Deputy Far East and Arctic development minister speaks on Russian Arctic tourism projects
Six private investors will pump over 13 billion rubles into tourist projects in the Arctic.
“There are six investors who will be implementing investment projects related to the development of tourism in the Arctic zone, providing over 13 billion rubles in private investment,” First Deputy Minister for the Development of the Russian Far East and Arctic Alexander Krutikov said at the Arctic: Today and the Future international forum.
According to Krutikov, in addition to the six investment projects, there are 36 more projects related to tourism development. “Some are preparing to receive resident status – these are tourist bases, hotels and camping sites. The 42 projects comprise 18 percent of the portfolio of new investment projects that formed after the adoption of the law to support business in the Arctic,” Krutikov said.
He also added that the Arctic Hectare program to provide free land plots will be highly popular for tourism development in the region.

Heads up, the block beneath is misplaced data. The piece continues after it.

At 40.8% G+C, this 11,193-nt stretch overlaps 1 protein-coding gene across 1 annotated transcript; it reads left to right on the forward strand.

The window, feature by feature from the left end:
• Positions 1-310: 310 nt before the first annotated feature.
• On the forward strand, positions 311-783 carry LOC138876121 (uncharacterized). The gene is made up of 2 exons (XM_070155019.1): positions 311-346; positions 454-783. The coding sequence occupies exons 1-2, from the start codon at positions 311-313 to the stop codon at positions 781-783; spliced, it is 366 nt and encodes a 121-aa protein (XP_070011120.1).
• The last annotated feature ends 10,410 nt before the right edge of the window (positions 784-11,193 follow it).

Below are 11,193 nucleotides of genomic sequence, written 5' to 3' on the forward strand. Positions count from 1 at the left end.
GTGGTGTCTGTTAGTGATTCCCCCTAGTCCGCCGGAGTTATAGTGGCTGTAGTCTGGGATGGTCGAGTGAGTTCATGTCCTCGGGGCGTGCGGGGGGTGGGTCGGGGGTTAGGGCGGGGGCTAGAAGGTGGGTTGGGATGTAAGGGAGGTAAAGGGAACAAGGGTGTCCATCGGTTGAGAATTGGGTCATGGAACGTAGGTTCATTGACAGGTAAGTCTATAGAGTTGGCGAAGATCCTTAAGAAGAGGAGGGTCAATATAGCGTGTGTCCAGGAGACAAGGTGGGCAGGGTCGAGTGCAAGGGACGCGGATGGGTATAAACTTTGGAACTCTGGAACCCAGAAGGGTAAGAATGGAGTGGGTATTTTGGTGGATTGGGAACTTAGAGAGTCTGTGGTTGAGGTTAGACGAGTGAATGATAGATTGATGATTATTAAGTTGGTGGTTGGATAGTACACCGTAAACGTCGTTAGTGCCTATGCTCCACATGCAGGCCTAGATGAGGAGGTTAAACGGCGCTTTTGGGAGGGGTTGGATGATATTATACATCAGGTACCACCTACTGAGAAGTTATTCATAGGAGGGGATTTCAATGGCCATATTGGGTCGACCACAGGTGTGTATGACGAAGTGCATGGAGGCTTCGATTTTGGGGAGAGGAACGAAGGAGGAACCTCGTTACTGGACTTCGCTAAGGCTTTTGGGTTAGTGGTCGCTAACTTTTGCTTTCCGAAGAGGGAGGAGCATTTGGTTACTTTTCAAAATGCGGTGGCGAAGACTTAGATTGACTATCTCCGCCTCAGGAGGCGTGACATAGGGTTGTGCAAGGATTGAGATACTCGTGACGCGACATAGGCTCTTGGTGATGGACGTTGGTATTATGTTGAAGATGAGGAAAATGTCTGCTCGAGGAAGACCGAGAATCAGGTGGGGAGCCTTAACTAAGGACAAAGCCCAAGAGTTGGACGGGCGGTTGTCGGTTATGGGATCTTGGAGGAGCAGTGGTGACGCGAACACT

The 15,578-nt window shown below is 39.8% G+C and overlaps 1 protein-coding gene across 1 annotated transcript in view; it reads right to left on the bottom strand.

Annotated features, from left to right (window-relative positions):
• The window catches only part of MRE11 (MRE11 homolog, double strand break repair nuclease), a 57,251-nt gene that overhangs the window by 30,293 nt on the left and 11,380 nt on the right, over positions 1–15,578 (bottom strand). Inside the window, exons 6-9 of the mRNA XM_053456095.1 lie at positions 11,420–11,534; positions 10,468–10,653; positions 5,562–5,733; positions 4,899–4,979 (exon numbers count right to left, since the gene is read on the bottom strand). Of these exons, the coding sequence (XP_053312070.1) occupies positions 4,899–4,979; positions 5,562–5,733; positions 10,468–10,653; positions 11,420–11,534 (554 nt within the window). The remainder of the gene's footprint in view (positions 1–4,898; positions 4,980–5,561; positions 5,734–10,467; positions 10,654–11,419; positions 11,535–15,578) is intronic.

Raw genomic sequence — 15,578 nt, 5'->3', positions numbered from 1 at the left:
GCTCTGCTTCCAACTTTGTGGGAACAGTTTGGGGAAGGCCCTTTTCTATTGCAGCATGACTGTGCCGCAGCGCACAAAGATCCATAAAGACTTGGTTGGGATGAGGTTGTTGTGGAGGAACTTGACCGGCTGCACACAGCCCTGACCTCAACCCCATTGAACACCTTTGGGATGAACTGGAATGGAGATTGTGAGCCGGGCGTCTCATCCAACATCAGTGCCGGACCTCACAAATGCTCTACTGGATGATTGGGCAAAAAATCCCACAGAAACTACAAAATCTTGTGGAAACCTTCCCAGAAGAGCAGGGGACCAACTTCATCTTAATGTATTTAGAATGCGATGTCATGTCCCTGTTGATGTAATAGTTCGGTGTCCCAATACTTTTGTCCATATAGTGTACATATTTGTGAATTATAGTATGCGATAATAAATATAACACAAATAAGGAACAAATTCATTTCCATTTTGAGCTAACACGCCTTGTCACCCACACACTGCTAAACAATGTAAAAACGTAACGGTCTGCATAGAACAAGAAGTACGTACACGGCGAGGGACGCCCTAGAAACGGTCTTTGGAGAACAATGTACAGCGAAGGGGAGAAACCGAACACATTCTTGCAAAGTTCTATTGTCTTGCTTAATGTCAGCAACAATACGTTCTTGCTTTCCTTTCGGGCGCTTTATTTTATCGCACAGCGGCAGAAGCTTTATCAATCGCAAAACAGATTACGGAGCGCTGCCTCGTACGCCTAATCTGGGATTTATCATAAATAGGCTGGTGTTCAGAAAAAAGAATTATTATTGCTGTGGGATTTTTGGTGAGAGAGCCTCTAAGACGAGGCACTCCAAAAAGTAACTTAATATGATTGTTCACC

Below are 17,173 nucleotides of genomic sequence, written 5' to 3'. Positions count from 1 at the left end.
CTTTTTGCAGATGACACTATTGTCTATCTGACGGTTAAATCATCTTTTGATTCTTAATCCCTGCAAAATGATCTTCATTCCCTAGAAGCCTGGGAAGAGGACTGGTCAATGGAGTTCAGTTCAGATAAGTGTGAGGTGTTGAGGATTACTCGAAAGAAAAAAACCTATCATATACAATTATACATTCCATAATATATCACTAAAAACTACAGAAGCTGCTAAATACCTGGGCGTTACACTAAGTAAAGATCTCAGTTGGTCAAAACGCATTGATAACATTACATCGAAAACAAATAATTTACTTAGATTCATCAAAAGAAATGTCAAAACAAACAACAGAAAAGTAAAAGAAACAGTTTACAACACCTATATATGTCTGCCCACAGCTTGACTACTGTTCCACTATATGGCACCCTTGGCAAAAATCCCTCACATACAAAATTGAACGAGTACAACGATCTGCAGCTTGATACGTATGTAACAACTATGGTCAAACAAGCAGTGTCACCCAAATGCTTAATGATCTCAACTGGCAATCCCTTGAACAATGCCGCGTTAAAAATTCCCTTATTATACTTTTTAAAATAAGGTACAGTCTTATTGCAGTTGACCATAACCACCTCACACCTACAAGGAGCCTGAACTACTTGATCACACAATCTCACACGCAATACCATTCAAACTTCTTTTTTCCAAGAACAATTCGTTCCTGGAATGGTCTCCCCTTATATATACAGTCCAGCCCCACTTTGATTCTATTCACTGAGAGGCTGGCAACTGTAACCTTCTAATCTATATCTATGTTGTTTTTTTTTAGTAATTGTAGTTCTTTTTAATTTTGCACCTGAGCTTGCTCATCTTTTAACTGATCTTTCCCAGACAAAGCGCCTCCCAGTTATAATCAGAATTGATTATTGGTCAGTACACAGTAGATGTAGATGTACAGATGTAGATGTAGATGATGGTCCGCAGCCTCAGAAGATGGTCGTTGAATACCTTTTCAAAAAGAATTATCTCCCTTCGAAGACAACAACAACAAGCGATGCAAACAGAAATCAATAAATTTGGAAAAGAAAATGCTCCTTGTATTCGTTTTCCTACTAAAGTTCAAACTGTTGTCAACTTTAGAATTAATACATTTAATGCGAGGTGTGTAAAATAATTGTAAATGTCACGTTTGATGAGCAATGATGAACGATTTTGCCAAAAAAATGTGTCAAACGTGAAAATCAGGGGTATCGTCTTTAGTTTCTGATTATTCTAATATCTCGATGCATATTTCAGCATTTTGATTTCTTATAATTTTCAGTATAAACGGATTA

“The hectare program will be launched in the Arctic next year. People will be able to receive land plots for free and in a short time frame. As our experience in the Far East shows, this service is very popular for tourism development. I am sure that, given the feedback that we are receiving on this initiative, it will be very popular for the purposes of tourism development in the Arctic,” Krutikov said.
The service to provide land plots in the Russian Arctic zone will be launched on June 1, 2021.
According to Krutikov, the first results of the program will be apparent in a year’s time.
“We will see that people take land to open camping sites, tourist bases, everything that can attract tourists,” he said.
Local residents will be eligible to receive land plots in the first six months after the law comes into force in the Arctic, after which the program will open to all Russians, as well as participants in the state program to assist the voluntary relocation of compatriots living abroad.
Land plots of up to one hectare will be available free of charge for five years, and then holders can register as owners or set up long-term leases. People will be able to use the land to build houses or do business, such as creating allotments and providing various services, including tourist ones.